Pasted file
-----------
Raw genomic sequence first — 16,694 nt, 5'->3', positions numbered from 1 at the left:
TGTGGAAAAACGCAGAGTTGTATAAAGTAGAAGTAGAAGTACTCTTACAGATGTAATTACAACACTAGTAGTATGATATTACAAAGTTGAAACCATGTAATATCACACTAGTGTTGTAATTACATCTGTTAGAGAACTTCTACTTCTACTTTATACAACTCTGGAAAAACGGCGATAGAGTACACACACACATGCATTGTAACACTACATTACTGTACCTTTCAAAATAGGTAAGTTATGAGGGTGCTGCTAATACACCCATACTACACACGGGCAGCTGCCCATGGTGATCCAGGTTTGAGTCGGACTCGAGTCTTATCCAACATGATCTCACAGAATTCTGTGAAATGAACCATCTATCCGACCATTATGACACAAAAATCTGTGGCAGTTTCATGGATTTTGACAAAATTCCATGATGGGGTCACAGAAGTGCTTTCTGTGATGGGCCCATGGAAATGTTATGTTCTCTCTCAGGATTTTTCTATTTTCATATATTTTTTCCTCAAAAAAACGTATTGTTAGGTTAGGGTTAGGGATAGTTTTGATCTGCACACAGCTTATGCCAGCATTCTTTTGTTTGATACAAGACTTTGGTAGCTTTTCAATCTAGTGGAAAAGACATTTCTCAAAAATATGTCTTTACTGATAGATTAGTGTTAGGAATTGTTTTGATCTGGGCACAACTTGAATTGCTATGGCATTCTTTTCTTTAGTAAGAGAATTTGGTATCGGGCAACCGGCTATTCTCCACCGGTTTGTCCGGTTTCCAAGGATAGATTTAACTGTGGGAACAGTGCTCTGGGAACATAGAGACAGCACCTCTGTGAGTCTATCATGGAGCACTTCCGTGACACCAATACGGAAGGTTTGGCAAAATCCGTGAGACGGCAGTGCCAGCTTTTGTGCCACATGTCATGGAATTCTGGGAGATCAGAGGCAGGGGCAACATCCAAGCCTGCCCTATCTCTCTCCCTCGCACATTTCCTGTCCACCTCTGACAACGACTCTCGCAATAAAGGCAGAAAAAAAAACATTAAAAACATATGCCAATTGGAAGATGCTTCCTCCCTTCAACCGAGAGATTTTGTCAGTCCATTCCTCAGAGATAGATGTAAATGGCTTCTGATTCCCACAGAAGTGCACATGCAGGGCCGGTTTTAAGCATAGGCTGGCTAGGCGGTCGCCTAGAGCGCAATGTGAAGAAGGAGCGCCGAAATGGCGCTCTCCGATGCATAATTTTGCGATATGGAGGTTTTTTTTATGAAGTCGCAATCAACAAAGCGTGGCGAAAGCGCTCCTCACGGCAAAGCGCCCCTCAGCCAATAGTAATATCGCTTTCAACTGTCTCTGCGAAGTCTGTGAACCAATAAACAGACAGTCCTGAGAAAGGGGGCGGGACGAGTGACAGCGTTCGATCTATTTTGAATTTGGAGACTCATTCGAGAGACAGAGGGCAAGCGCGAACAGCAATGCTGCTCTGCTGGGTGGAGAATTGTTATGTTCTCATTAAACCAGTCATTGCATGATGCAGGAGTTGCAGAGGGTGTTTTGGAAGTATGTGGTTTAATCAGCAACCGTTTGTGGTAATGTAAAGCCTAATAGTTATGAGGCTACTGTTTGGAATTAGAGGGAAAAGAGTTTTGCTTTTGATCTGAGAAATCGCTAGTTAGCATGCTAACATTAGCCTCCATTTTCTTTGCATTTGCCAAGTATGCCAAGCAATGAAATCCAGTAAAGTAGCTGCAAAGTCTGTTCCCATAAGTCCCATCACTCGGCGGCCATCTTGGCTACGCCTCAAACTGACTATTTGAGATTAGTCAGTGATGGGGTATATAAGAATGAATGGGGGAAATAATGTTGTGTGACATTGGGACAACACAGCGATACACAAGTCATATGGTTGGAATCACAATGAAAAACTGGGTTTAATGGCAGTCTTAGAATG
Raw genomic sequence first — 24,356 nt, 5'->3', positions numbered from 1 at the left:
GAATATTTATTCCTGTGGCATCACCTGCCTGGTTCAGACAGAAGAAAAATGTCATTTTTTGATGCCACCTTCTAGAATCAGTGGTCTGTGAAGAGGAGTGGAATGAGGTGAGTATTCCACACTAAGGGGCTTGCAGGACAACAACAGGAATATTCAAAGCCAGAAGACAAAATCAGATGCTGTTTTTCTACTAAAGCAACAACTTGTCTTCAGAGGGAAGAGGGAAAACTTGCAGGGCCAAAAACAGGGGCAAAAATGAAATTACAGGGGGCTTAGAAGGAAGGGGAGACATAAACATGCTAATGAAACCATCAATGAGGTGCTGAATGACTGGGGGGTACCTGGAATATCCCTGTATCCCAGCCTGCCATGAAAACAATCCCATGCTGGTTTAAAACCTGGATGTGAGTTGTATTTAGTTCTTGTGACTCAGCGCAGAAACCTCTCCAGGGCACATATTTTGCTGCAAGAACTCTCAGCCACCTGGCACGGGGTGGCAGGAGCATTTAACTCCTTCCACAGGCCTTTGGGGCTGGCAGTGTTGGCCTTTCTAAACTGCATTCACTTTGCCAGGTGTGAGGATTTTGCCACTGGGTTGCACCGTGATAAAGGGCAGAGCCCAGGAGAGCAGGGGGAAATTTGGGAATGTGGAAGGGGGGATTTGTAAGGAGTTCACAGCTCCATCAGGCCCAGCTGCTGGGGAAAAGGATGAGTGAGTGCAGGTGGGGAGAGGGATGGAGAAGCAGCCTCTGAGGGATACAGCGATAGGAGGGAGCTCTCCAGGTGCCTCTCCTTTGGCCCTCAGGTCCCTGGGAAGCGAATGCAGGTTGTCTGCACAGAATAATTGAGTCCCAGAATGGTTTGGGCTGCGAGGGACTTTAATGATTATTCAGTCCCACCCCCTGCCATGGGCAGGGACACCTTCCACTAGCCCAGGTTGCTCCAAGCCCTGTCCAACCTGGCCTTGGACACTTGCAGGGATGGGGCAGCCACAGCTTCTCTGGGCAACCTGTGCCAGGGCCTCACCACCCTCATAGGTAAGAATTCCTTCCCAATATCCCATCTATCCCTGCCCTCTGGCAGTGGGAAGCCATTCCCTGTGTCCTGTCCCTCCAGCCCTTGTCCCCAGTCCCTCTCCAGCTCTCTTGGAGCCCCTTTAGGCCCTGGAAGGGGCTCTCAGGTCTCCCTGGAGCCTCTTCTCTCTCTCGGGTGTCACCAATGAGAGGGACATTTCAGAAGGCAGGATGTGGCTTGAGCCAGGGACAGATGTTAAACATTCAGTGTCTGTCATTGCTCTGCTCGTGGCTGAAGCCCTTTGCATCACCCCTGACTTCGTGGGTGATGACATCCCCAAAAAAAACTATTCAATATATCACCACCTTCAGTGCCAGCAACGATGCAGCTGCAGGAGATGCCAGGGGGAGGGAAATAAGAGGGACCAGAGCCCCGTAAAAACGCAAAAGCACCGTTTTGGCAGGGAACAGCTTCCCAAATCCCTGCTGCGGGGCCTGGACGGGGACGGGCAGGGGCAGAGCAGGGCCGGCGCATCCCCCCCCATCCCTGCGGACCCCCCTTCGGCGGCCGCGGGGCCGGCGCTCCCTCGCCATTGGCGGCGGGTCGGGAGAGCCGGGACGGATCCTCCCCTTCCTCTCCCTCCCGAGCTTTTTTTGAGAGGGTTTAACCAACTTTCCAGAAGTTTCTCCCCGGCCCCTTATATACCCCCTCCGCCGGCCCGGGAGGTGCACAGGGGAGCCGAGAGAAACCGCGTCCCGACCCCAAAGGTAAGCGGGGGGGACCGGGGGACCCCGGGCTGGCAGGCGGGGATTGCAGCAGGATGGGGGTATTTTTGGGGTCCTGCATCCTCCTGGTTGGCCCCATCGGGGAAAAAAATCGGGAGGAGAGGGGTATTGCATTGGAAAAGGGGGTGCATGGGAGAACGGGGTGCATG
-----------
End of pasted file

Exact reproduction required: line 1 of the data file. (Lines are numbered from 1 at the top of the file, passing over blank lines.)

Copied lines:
Raw genomic sequence first — 16,694 nt, 5'->3', positions numbered from 1 at the left: